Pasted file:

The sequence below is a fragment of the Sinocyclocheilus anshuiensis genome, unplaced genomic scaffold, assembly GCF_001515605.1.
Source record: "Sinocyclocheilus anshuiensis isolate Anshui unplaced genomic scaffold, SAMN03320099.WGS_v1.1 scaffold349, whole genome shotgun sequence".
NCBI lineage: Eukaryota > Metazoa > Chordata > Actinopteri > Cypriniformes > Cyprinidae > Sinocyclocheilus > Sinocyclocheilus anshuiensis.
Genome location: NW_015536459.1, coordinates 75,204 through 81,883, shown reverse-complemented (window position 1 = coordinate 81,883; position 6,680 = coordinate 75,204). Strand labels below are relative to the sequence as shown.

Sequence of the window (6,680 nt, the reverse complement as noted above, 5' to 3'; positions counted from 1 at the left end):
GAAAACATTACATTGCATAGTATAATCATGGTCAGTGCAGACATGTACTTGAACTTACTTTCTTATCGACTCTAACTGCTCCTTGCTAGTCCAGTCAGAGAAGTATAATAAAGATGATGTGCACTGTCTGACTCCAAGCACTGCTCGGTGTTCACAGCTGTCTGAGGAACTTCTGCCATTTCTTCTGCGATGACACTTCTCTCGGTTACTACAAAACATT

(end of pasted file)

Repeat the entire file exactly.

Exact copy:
The sequence below is a fragment of the Sinocyclocheilus anshuiensis genome, unplaced genomic scaffold, assembly GCF_001515605.1.
Source record: "Sinocyclocheilus anshuiensis isolate Anshui unplaced genomic scaffold, SAMN03320099.WGS_v1.1 scaffold349, whole genome shotgun sequence".
NCBI lineage: Eukaryota > Metazoa > Chordata > Actinopteri > Cypriniformes > Cyprinidae > Sinocyclocheilus > Sinocyclocheilus anshuiensis.
Genome location: NW_015536459.1, coordinates 75,204 through 81,883, shown reverse-complemented (window position 1 = coordinate 81,883; position 6,680 = coordinate 75,204). Strand labels below are relative to the sequence as shown.

Sequence of the window (6,680 nt, the reverse complement as noted above, 5' to 3'; positions counted from 1 at the left end):
GAAAACATTACATTGCATAGTATAATCATGGTCAGTGCAGACATGTACTTGAACTTACTTTCTTATCGACTCTAACTGCTCCTTGCTAGTCCAGTCAGAGAAGTATAATAAAGATGATGTGCACTGTCTGACTCCAAGCACTGCTCGGTGTTCACAGCTGTCTGAGGAACTTCTGCCATTTCTTCTGCGATGACACTTCTCTCGGTTACTACAAAACATT